Gathering and preparing data for training can be a time-consuming process. In the world of machine learning, data is the foundation upon which successful models are built. Azure offers a powerful solution by combining Azure Data Factory and Azure Machine Learning Studio to automate the creation of datasets and the subsequent training pipeline. In this blog post, we’ll guide you through scheduling the creation of a machine learning dataset, storing it in Azure Blob Storage, and triggering the training pipeline using Azure Data Factory.
Setting Up the Environment
Before diving into the steps, ensure you have the necessary components set up:
- Azure Data Factory: Create an instance of Azure Data Factory if you haven’t already. Azure Data Factory is a cloud-based data integration service that allows you to create, schedule, and manage data pipelines.
- Azure Machine Learning Studio: Set up an Azure Machine Learning workspace and publish a pipeline that defines your training workflow.
- Azure Blob Storage: Create a storage account to store the generated dataset and any other relevant files.
- Service Principal: Ensure you have a service principal with the appropriate permissions. The service principal should have the Contributor Role on the Azure Machine Learning Workspace, a Storage Blob Data Contributor Role on the Azure Data Lake Storage Account associated with Azure Machine Learning or Blob Data Contributor Role if the dataset is stored in a different Storage Account.
- In the Data Factory Linked Services menu, add the Azure Machine Learning service to the Data Factory.
1. Dataset Creation with Data Factory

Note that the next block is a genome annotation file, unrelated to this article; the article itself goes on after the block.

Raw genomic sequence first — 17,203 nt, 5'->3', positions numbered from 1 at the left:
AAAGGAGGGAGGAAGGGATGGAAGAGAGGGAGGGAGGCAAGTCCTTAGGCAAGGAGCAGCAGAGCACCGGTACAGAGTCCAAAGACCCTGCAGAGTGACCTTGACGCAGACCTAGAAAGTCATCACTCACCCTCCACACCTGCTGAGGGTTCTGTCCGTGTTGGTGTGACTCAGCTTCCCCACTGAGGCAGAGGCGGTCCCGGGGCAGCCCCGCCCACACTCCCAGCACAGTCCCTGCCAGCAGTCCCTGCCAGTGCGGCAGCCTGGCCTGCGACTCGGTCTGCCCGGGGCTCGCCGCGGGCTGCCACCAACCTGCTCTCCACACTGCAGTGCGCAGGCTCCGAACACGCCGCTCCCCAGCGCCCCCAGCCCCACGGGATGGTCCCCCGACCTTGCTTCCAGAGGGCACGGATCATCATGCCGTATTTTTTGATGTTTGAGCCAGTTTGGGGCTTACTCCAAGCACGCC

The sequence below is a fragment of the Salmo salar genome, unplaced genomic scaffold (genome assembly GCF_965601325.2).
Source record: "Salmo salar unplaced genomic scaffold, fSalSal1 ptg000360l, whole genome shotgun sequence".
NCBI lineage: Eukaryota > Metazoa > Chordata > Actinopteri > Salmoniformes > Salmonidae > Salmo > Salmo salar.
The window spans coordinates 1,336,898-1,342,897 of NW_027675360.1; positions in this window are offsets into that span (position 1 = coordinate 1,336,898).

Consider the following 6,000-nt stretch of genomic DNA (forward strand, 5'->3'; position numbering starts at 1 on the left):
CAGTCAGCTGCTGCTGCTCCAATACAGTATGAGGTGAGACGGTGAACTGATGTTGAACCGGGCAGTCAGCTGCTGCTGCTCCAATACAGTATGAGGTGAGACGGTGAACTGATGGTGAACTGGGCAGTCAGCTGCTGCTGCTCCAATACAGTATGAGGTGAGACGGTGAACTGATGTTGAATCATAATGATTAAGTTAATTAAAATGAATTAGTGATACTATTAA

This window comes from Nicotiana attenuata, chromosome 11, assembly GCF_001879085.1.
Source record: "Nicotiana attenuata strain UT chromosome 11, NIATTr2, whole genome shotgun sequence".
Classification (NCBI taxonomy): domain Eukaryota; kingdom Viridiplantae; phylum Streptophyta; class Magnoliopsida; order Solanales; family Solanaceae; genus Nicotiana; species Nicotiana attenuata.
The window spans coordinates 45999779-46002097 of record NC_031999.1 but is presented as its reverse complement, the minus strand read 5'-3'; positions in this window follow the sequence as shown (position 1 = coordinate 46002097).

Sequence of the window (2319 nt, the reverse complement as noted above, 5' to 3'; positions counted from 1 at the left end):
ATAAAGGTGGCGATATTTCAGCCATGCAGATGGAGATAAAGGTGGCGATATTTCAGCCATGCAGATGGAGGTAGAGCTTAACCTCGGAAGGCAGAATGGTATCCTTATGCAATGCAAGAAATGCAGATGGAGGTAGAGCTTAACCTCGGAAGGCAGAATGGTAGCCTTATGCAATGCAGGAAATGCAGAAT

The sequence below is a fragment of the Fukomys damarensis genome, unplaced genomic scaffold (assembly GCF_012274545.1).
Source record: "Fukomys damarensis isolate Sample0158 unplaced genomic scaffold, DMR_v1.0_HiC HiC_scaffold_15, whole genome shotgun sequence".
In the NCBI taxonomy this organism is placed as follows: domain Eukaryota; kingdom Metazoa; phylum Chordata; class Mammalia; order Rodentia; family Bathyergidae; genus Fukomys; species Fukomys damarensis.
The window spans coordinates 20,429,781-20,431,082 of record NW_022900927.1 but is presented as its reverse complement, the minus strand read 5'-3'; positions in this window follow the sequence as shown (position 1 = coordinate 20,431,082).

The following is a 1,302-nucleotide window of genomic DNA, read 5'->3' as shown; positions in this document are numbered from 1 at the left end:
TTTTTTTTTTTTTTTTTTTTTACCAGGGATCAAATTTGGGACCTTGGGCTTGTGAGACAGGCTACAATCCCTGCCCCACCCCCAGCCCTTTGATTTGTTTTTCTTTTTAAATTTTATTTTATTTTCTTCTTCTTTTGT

Let’s begin by creating a Data Flow in Azure Data Factory to generate the machine learning dataset:
- Log in to your Azure portal and navigate to your Azure Data Factory instance.
- Create a new Data Flow that transforms and processes your data as needed.
- Configure the data source, transformations, and data sink (Azure Blob Storage).
- In the data sink settings, specify the target Blob Storage container where the dataset will be stored.
- Inside your last “Sink” Step, Configure the Blob Storage settings, providing the connection details and the target container within your storage account.
For me, the result looks something like this:
2. Scheduling Dataset Creation
To schedule the dataset creation process, set up a trigger in Azure Data Factory:
- In your Data Factory instance, navigate to the Manage -> Author section.
- Create a new trigger that specifies when the dataset creation process should run. Set an appropriate recurrence schedule. It’s recommended that you try to keep the regeneration only as often as you want to retrain your pipeline. I’d suggest once a week.
3. Triggering the Machine Learning Pipeline
After allowing some time between dataset creation and pipeline execution, it’s time to trigger the training pipeline:
- In your Azure Data Factory, create a new pipeline that uses the “Machine Learning Execution” activity.
- To get it to work, you will need to provide the published pipeline ID as a parameter.
The Pipeline ID can be found in your Pipeline on the “Pipeline endpoint overview” card:
4. Ensuring Service Principal Permissions
For the seamless execution of this automated workflow, ensure that your service principal has the required permissions:
- In your Azure portal, navigate to the Azure Machine Learning workspace.
- Assign a Contributor Role to the service principal (of the Data Factory) so it can access your Pipeline.
- If the dataset or other resources are in a different Storage Account, ensure that the service principal has the necessary Blob Data Contributor Role for that Storage Account.
- Everything is set up now and the Pipelines should trigger one after another
By combining the capabilities of Azure Data Factory and Azure Machine Learning Studio, you can automate the process of creating datasets, training machine learning models, and orchestrating complex workflows. The seamless integration of these Azure services simplifies the pipeline, reduces manual intervention, and enhances the efficiency of your machine learning projects. With proper scheduling, triggering, and permissions management, you can build and deploy models with confidence, knowing that your data workflows are optimized and reliable.